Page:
What Isn’t Included As Countable Income for SSI?

When determining an individual’s Supplemental Security Income (SSI) benefits, the applicant’s income plays a significant role. But it’s more complicated than just the sum of a paycheck. The Social Security Administration (SSA) takes into account not only net earnings, royalties and the like, but unearned benefits; food or shelter received for free; and the income of spouses, parents or sponsors with which that individual lives.

There are some forms of income that are not considered countable income for SSI, however. On their website, the Social Security Administration displays this list of services or payments that are not counted toward SSI:

  • The first $20 of most income received in a month
  • The first $65 of earnings and 50% of earnings over $65 received in a month
  • The value of SNAP tokens/food stamps received
  • Income tax refunds
  • Home energy assistance
  • Need-based assistance from the government or an Indian tribe
  • Small amounts of income received irregularly/infrequently
  • Interest/dividends earned on countable resources or resources excluded under other Federal laws
  • Monies such as scholarships or fellowships used for tuition/other educational expenses
  • Food or shelter provided by nonprofit agencies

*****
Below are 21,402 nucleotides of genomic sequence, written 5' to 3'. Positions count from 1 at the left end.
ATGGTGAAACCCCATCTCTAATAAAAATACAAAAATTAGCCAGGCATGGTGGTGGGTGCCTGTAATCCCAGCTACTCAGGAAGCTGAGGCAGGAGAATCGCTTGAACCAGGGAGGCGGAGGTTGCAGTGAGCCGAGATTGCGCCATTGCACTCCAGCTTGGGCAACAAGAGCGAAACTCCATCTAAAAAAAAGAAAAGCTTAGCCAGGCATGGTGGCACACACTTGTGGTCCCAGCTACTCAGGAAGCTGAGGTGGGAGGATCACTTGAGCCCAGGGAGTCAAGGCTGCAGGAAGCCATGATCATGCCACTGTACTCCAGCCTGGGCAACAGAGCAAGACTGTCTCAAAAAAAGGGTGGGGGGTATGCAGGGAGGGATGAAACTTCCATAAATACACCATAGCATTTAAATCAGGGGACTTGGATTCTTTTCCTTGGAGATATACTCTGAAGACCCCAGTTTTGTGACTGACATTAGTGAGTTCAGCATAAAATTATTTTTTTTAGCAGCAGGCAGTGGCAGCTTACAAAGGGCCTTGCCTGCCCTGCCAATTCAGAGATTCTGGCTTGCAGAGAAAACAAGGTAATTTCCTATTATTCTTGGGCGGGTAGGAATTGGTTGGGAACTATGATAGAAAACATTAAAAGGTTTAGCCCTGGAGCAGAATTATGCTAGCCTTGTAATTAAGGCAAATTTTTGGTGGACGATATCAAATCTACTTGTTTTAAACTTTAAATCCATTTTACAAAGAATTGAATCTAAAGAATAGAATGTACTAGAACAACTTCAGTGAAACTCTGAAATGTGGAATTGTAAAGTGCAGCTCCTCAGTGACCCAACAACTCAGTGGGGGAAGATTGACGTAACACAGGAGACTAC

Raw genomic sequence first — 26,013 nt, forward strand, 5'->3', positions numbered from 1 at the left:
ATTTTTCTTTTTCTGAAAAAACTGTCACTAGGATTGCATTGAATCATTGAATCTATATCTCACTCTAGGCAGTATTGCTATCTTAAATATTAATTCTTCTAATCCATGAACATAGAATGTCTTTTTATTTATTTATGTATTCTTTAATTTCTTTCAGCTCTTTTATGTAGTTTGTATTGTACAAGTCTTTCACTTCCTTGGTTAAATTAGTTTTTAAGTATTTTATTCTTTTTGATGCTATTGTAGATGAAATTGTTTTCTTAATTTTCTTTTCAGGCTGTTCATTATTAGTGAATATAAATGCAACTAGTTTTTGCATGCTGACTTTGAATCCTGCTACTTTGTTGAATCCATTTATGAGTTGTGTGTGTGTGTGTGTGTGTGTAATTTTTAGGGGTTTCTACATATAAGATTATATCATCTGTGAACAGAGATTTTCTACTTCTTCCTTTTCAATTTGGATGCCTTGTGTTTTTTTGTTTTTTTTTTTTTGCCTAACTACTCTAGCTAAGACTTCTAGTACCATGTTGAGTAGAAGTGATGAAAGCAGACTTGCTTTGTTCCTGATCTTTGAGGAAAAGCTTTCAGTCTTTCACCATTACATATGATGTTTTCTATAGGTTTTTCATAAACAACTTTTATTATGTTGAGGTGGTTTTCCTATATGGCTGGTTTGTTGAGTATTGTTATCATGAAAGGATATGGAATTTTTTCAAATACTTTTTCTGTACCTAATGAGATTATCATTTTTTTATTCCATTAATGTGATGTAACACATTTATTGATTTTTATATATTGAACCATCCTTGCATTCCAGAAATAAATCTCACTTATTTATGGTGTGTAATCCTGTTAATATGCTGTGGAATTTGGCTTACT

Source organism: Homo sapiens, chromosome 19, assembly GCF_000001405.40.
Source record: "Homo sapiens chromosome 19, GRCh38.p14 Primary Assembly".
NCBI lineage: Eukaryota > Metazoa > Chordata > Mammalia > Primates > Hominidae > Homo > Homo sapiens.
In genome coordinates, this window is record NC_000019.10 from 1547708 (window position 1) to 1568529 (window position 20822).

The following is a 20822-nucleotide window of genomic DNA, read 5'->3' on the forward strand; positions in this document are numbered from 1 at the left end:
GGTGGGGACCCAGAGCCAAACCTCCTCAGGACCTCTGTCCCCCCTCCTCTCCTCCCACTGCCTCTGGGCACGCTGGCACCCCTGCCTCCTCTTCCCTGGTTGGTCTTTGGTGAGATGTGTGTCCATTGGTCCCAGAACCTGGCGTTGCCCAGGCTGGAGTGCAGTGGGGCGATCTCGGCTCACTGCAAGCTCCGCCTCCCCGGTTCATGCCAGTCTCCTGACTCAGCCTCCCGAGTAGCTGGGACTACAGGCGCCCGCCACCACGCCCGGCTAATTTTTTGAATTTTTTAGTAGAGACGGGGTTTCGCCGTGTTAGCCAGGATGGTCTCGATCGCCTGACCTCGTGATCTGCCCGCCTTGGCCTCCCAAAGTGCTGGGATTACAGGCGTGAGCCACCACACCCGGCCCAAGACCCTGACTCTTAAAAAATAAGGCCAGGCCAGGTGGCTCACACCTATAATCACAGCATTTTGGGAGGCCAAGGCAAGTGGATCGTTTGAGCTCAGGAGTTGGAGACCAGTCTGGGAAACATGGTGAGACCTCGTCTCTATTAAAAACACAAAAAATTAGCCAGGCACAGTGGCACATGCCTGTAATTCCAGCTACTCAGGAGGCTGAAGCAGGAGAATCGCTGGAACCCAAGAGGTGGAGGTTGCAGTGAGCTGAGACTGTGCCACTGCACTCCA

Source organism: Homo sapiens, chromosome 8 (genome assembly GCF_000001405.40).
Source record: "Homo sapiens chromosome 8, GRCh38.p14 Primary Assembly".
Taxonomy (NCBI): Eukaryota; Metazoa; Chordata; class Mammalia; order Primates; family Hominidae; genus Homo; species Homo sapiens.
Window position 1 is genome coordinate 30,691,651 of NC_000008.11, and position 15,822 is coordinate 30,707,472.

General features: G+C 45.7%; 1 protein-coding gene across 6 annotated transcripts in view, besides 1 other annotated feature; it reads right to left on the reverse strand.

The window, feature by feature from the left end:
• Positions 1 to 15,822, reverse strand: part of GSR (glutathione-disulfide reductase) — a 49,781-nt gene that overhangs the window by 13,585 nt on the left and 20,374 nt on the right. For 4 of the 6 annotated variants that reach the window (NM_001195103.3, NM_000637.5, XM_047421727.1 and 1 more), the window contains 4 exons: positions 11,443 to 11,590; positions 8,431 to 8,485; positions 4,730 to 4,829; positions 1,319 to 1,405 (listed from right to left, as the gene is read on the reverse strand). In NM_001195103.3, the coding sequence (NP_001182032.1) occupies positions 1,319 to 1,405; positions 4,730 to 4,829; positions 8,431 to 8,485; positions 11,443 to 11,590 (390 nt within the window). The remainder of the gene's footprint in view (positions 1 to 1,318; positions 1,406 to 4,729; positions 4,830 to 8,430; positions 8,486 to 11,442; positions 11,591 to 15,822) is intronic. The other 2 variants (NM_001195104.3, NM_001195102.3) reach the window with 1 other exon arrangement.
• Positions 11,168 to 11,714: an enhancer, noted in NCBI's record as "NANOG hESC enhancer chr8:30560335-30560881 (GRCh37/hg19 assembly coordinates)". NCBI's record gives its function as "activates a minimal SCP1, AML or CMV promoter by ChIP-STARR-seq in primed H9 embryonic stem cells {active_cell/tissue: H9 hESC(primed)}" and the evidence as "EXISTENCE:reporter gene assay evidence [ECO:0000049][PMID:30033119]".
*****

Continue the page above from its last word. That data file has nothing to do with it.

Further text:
• Loans to you (cash or in–kind) that you have to repay
  • Money another individual spends to pay your expenses (excluding food or shelter)
  • Income set aside under a Plan to Achieve Self–Support (PASS)
  • Earnings up to $1,750/month to a maximum of $7,060/year for a student under age 22
  • Impairment–related work expenses for items/services that a disabled person needs in order to work
  • The cost of work expenses that a blind person incurs in order to work
  • Disaster assistance
  • The first $2,000 of compensation received per calendar year for participating in certain clinical trials
  • Refundable Federal and advanced tax credits received on or after January 1, 2010
  • Certain exclusions on Indian trust fund payments paid to American Indians who are members of a federally recognized tribe

The above amounts will be deducted from your monthly income when the SSA determines how much SSI you will receive a month. In most cases, the lower your monthly income, the higher your benefit amount will be. But if your countable income is above a certain amount per month, you may not be eligible.

At the law firm of Jan Dils, Attorneys at Law, we have extensive experience guiding people like you through the process of filing for Supplemental Security Income. To schedule a free initial consultation, call toll free: 1.877.526.3457. Or you can click here to fill out our online contact form.

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Jan Dils, Attorneys at Law

Jan Dils, Attorneys at Law